A characteristic of contemporary rap is its lack of life experience. These days aspiring rappers often have a very vague outlook on life, and if they do know where they want to go, you can tell they don’t really know how to get there. That’s totally understandable, especially when we consider the sheer youth of these artists and how the internet presents them with a world of (phantom) possibilities. Thinking back, it perhaps wouldn’t have been all that different in the ’90s were it not for the era’s specific styles, which automatically put a lot of the new music into an adult context. So-called conscious and gangsta rap made a lot of MC’s seem wise beyond their years simply by dealing with existential themes such as violence, poverty, imprisonment, death, faith, etc.
Chicago representative VISUAL has been around long enough to remember those days, in fact there’s a peculiar undertone to his latest release, “Supreme Science,” that points back to that time. There are hints that he spent some time under the spiritual guidance of the Five-Percent Nation, which can seem like a bit of a paradox considering his white skin. At the same time he mentions his Hispanic heritage, and after being born in the United States, he spent his earliest years in Mexico. Bottomline, VISUAL has perhaps a wider horizon than your average unsigned type.
His sense of reality is especially apparent in “The Dream Is Free” where him and Chi-Town vet JUICE bring dreamers back down to earth. Their Boogie Down Productions interpolation goes, “The dream is free – but this life cost money,” but the entire song is a wake-up call, counting the brilliant cautionary verse from JUICE. Musically the track stands out as the most offensively modern with squeaking synths and loud drums, while sole producer Loose Canon opts for soulful soundscapes elsewhere. “Intro” immediately establishes the link to similar modern manifestations of spiritual street rap (think Seven Gems) via female hums and Ghostface scratches. The following title track gives off a slight Asian vibe while VISUAL’s gritty performance recalls New York Latino artists like Joell Ortiz and Immortal Technique.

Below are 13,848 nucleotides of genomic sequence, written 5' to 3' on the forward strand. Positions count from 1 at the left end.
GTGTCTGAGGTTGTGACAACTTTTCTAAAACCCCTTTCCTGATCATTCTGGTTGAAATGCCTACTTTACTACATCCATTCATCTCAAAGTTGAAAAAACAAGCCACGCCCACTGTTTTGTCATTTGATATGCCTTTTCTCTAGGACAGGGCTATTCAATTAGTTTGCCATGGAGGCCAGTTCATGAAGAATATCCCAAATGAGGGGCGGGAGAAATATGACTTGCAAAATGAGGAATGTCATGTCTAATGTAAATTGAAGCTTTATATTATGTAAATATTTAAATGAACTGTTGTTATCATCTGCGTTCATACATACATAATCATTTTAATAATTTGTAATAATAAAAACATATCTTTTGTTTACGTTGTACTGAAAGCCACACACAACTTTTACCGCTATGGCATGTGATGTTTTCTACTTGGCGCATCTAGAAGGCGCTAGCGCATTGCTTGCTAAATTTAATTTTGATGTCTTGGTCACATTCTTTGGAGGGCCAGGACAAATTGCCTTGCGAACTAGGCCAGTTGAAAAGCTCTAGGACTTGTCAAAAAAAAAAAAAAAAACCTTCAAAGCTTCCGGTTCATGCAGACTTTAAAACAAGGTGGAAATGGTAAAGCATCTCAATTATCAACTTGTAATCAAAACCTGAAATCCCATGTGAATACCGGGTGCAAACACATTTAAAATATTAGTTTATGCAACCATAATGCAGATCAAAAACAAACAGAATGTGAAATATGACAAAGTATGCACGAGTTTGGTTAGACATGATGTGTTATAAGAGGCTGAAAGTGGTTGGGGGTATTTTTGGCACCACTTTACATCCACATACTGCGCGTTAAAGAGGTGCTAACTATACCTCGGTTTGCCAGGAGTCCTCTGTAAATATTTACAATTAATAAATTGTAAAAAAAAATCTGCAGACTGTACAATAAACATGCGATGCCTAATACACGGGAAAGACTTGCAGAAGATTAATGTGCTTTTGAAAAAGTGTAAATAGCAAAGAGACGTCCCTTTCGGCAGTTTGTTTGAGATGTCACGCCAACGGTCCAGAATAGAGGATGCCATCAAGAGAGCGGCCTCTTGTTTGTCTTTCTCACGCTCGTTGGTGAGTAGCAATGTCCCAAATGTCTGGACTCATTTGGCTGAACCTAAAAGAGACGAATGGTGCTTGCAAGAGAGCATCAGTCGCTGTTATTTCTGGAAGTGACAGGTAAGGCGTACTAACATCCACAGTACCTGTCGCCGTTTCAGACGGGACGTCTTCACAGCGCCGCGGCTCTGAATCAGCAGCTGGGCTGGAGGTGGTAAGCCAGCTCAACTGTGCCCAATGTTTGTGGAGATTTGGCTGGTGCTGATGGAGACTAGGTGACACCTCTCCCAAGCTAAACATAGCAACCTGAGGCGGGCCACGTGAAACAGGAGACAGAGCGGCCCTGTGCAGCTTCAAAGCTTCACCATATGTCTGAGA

While not on their level of lyricism, VISUAL possesses a convincing tone that he puts to good use for his mission and ministry. Witness the verve with which he distinguishes himself from others on “YOU,” his determination matched by heavy but slick drums topped by ethereal vocal loops. The Masta Ace-sampling “Watch What the Devil Gets” is just as purposeful:
“God’s on my side, so watch what the devil gets
Look, I stay schemin’ with righteous intelligence
I do it for a reason, never for the hell of it
Moves are so natural, verses so heaven-sent
I’m gathering intelligence, give my people messages
Time will not wait, so I’m tryina get the best of it
Heaven-sent, slay the devilish with my eloquence
Five Percent represent, 7 and the Crescent
The devil is a liar, and God’s on my side
Flip a 6-6-6 to a 9-9-9
Don’t matter Jesus Christ, Buddha or Allah
360 on these demons till the day that I die”
The short release stays on course for the remainder. The “Separate” beat might as well be ten years old with is sped up vocals, but “Thyself” and “Greatness” see Loose Canon practice more timeless hip-hop production methods. The spiritual vibe intensifies with each track, culminating in the orchestral incantation “Greatness.” Frequently inspirational and emotionally rewarding, “Supreme Science” is a solid rap release that doesn’t try to be more than it is. The added value comes in the form of VISUAL’s work and other ethics. He comes across like a clever guy who knows how to get something out of modest means. The maximum effect is not yet reached – a handful of well-chosen guests, an even more personal approach, an ingenious song idea, an irresistible beat or two could take VISUAL to the next level.